14 Apr At Least One More Tough Year In StoreApril 14, 2010
By: Bill FortierSource: T he Telegram and Gazette
While there are signs the economy is getting better, the next fiscal year will be tough for communities.
That was the message yesterday for about two dozen town officials at a Massachusetts Municipal Association sponsored breakfast at the police station.
"It’s not a pretty picture but one that is improving," said MMA senior legislative analyst Thomas Philbin. "The recession that began in 2007 has been tough to shake, much like a bad cold that won’t go away."
Mr. Philbin said more revenue is coming into the state than last year at this time.
State Sen. Michael O. Moore also confirmed earlier repo rts this week that the state legislators are anticipating a cut in fiscal 2011 state aid to communities. In Boston yesterday, legislative budget leaders said cities and towns should brace for a local aid cut of up to 4 percent in the coming budget year.
Mr. Philbin encouraged town officials to tell legislators representing their communities what the cut could mean to their budgets and services that are offered to residents.
Communities have also been dealing with a cutback of 70 to 40 percent in special education reimbursement this fiscal year. State Rep. Carolyn C. Dykema, D-Holliston, said it looks like that reimbursement rate will stay about the same in fiscal 2011 or perhaps decline at a rate she said would mirror the anticipated decrease in state aid.
Town officials said a cutback in the special education reimbursement affects other parts of a community’s spending plan.
"In reality a cut in special education reimbursement is a cut in the regular school budget," Southboro Selectman William J. Boland said.
"The whole issue of special education has to be looked at," Northbridge Town Manager Theodore D. Kozak said.
Mr. Moore also said voters will be asked in a November ballot question to cut the sales tax from 6.25 percent to 3 percent. Both he and state Rep. George N. Peterson Jr. said if the question passes it could mean there would be a decline in revenue of at least $2 billion a year. In addition, Mr. Moore said it was his understanding the November ballot will also include a question that would eliminate the sales tax on alcohol, which would mean about a $100 million year cut in state revenue.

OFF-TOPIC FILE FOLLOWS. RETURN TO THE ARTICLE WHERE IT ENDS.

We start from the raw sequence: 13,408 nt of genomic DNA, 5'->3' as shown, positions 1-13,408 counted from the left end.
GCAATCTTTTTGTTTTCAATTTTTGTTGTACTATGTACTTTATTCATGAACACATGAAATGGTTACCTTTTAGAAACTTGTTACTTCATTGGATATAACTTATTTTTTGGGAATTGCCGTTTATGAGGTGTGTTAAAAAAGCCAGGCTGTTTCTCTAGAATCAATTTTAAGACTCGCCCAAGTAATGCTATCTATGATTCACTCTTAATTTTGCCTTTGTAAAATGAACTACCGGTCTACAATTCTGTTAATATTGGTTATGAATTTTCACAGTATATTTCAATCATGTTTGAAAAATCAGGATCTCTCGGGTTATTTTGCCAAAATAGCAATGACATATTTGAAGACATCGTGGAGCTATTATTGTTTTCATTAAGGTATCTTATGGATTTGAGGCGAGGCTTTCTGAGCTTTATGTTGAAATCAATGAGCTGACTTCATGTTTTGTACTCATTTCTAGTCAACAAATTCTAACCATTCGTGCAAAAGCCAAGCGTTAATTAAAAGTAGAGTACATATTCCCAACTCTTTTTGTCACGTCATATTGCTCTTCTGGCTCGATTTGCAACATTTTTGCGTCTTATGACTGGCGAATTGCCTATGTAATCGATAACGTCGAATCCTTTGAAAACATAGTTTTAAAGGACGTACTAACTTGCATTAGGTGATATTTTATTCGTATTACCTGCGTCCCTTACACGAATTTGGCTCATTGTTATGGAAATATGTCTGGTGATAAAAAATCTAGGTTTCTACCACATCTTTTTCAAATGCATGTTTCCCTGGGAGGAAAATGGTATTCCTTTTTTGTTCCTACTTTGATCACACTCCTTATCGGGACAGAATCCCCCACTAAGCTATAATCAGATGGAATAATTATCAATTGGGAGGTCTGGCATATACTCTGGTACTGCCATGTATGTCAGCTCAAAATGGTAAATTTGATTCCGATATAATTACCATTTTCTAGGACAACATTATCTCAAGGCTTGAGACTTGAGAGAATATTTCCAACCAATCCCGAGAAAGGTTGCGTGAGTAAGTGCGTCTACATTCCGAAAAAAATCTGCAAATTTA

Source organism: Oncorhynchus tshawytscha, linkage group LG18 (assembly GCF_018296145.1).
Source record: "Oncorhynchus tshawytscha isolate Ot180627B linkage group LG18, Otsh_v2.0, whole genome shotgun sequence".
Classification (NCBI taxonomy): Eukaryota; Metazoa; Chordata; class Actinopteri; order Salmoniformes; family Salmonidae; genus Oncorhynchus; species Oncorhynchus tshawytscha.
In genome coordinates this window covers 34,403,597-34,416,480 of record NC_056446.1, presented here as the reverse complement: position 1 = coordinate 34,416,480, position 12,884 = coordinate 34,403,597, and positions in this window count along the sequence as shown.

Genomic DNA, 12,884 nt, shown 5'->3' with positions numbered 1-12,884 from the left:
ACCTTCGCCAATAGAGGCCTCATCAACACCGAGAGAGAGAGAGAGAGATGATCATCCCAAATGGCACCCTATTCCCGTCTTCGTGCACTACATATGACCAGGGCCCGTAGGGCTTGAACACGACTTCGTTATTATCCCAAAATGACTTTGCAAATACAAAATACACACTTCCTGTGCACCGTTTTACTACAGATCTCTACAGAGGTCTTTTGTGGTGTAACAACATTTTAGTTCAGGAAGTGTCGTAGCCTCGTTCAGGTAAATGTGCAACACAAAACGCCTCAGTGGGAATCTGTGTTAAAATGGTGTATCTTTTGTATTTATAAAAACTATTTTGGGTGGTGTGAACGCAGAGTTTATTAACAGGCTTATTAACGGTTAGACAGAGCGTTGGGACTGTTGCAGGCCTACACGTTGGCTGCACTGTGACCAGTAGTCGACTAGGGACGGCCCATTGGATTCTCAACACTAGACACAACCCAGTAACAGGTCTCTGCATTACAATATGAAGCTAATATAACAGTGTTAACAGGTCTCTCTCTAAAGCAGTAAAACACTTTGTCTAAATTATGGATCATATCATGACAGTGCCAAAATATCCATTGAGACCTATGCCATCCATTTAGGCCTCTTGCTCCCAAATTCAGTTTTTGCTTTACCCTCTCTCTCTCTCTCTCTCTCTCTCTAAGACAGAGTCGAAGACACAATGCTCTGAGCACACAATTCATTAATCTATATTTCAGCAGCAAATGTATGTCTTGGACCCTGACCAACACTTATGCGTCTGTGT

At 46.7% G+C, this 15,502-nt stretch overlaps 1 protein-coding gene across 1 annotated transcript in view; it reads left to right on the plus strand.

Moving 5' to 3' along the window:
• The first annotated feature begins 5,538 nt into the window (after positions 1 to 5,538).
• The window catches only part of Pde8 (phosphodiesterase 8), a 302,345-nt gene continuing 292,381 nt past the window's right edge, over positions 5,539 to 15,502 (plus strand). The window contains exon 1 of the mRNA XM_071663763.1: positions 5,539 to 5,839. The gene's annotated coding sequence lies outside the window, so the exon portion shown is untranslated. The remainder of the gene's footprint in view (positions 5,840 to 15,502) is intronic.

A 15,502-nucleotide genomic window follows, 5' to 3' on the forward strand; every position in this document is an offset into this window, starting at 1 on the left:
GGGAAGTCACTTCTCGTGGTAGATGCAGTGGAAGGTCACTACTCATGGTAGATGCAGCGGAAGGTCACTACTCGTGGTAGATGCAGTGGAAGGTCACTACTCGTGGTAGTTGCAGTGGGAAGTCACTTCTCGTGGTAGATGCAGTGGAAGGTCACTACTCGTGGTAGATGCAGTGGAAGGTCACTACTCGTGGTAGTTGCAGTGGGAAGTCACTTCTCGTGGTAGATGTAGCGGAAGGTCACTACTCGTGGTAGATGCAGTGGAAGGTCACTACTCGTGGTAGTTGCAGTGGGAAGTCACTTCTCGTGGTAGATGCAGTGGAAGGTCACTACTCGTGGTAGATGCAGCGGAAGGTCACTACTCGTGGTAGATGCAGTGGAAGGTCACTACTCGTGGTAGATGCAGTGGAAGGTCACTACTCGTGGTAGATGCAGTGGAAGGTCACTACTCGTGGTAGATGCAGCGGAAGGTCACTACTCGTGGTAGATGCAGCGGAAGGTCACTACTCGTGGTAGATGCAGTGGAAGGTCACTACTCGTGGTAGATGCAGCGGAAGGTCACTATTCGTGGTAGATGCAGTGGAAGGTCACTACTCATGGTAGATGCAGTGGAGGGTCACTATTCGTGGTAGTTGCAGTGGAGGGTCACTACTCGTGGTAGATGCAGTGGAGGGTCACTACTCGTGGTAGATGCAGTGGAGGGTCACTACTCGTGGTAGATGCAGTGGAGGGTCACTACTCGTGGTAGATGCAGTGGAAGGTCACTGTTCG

The MMA is playing a major role in an att empt to pass a municipal relief bill that is
being reviewed by the House Ways and Means Committee. The bill contains a number of provisions communities can use to increase revenues and decrease costs. Mr. Peterson said he expects the bill will come out of committee for discussion by the Legislature in a few weeks.
The rapid increase in insurance premiums continues to be stressful for communities across the state, Mr. Philbin and several town officials said. For example, Mr. Philbin said health insurance costs have gone up about 150 percent in 10 years.
"Health insurance is the biggest budget buster on local budgets," Mr. Philbin said as several officials nodded their head in agreement.
The lowering of state reimbursement for the Quinn Bill that provides increased pay for police officers based on the education they have is also affecting budgets, officials said.
Mr. Peterson said he thinks the Quinn Bill has to be phased out and not cut completely.
"It’s a sticky situation," he said of the politically charged issue.
Mr. Peterson urged town officials to call state legislators to talk about issues affecting their communities.
In an interview after yesterday’s 90-minute meeting, he said he enjoys meeting face to face with town officials.
After the session, Mr. Moore said the Central Massachusetts legislative delegation is holding a seminar with Massachusetts Taxpayers Foundation Executive Director Michael J. Widmer at 7 p.m. March 31 at Worcester Technical High School. The free seminar is open to the public.